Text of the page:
Compliant combustion: Nanocoating offers new way to control ‘runaway’ thermal reactions

By Lisa McDonald / September 8, 2023

Current methods for controlling “runaway” thermal reactions such as combustion and pyrolysis remain rather rudimentary. Researchers led by North Carolina State University developed a new nanocoating that, when applied to a material before combustion, allows for the reaction rate and direction of ignition propagation to be controlled.

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Foiled no more: A review of advancements in producing carbon nanotubes on flexible metal substrates

By Lisa McDonald / August 8, 2023

Growing carbon nanotubes on metal foils rather than traditional silicon or quartz substrates would allow the process to be easily integrated into large-scale manufacturing processes. But metal foils present other challenges, such as reactivity at high temperatures. Lawrence Livermore National Laboratory researchers published a review paper summarizing efforts to overcome these challenges.

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Discovery of ferroelectricity in elementary substance expands understanding of this property

By Lisa McDonald / April 14, 2023

Ferroelectricity traditionally is believed to only occur in compounds. However, in the past decade, some theoretical works suggested that ferroelectricity is possible in certain elementary substances. Now researchers in China and Singapore experimentally confirmed ferroelectricity in monolayer α-phase bismuth.

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Finding trees within the forest: Deep learning network detects individual carbon nanotubes in SEM images

By Lisa McDonald / March 21, 2023

For researchers to improve the properties of carbon nanotubes grown en masse, they must first be able to measure and characterize how individual nanotubes are assembled within carbon nanotube “forests.” In a recent paper, researchers at the University of Missouri outlined a deep learning technique to segment these forests in scanning electron microscopy images.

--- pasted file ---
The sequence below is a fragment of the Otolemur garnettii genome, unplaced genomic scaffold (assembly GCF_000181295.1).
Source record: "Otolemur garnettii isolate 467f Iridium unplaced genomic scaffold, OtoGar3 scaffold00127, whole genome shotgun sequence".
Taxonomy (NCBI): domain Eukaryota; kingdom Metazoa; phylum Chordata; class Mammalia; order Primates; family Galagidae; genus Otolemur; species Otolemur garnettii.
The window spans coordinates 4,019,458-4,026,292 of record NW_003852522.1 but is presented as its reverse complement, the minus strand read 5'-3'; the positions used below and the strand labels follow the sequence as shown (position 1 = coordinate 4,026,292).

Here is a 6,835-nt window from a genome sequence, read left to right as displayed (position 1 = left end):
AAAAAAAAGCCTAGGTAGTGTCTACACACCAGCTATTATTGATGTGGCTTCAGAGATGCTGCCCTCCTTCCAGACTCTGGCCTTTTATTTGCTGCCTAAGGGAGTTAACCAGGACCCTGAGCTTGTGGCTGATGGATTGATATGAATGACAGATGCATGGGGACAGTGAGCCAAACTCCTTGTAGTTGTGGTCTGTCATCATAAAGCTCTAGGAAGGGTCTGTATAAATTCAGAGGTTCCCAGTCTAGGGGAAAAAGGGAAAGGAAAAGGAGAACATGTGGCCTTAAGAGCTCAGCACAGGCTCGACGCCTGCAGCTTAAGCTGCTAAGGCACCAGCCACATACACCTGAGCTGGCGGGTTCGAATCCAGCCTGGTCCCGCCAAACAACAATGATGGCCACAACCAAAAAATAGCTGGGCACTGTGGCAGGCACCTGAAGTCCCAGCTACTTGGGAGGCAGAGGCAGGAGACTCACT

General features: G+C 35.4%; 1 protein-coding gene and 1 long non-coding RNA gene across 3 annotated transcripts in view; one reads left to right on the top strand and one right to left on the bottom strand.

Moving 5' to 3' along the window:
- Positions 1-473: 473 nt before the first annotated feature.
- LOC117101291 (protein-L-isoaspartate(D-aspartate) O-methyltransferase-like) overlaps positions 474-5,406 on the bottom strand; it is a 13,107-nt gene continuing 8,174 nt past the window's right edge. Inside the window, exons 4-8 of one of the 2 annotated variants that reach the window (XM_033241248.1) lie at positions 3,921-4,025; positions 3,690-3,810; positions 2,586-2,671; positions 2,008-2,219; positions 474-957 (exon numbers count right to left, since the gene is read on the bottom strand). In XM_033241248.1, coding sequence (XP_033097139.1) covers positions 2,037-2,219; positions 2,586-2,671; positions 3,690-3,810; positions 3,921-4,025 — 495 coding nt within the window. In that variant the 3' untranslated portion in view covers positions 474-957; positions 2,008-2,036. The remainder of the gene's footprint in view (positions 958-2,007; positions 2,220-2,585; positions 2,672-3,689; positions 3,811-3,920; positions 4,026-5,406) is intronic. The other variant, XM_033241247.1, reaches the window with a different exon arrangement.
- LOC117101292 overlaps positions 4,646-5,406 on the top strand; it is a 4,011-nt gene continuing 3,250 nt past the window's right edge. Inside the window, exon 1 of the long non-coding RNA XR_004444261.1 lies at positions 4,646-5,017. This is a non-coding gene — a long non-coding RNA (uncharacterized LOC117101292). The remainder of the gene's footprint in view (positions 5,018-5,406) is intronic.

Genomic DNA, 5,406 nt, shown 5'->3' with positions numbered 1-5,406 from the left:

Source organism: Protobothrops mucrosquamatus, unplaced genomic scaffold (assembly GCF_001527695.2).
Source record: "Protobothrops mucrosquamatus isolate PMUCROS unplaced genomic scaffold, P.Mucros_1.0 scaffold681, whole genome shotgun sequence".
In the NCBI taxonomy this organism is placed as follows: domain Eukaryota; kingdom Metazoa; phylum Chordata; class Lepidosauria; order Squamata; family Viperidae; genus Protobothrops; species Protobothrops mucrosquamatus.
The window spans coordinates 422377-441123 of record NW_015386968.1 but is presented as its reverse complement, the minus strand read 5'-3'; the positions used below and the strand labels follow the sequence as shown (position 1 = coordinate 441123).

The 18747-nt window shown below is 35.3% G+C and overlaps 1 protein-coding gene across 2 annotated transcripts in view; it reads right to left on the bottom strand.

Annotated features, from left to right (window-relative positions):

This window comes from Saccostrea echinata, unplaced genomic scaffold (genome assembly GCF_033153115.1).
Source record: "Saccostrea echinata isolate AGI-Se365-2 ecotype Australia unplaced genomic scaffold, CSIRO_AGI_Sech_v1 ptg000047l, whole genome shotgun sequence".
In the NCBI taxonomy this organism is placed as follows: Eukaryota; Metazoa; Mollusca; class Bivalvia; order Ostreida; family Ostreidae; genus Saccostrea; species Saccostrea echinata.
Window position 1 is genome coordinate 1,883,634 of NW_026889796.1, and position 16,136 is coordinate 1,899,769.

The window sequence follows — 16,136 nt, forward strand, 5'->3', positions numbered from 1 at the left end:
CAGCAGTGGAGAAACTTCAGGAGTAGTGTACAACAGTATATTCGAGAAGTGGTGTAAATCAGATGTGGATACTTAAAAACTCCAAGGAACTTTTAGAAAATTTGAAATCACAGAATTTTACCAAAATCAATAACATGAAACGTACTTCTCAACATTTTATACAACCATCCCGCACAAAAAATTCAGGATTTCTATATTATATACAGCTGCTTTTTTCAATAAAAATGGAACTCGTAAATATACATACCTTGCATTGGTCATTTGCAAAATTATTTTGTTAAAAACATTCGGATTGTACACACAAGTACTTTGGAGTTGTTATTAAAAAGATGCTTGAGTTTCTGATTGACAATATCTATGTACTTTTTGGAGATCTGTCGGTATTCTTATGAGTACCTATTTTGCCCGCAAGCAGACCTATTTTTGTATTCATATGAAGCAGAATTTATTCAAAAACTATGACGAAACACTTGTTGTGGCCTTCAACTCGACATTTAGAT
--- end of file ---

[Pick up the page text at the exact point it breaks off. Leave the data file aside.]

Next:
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New carbon structures open a realm of possibilities

By Guest Contributor / March 14, 2023

As applications for carbon nanostructures flourish, the exploration for new carbon structures continues. Today’s CTT highlights three discoveries announced during the past few months.

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Model reveals how nanopores form in 2D materials hit by highly charged ions

By Guest Contributor / February 24, 2023

Bombarding materials with highly charged ions is one way researchers can manipulate and modify 2D heterostructures. TU Wien researchers developed a model to simulate this bombardment and reveal why, when hit, some 2D materials form nanopores and others do not.

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Small scale, big discoveries: Reducing thickness of antiferroelectric films turns them ferroelectric

By Lisa McDonald / February 14, 2023

While size effects in ferroelectric materials have been extensively studied, there are far fewer studies on how structure and properties evolve in antiferroelectric materials with reduced dimensions. In a recent open-access paper, researchers report the surprising discovery that below a certain thickness, antiferroelectric films will become completely ferroelectric.

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MXenes advance the ancient art of calligraphy

By Lisa McDonald / February 10, 2023

Advanced applications are not the only use for advanced materials. A graduate engineering student at Drexel University discovered he could create bleed-free inks for calligraphy using MXenes, a novel 2D material family comprising transition metal carbides and nitrides.

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Protecting peels from peeling: Nanoparticle spray reduces sunburn damage in pineapples

By Lisa McDonald / December 16, 2022

Sunburn in fruits and fruiting vegetables is a big concern for farmers because it affects the food’s marketability. Researchers in Brazil tested the potential of spray-on calcium carbonate nanoparticles to protect pineapples from sunburn.

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Mopping up microplastics: Nanopillar-stabilized metal-organic framework removes contaminants from water

By Lisa McDonald / December 13, 2022

Adsorption is an effective way to remove microplastics from water by adhering them to an easily removable/retrievable surface. Researchers at RMIT University in Australia developed a nanopillar-stabilized metal-organic framework adsorbent that effectively removes microplastics from water, as well as the toxic pollutant methylene blue.

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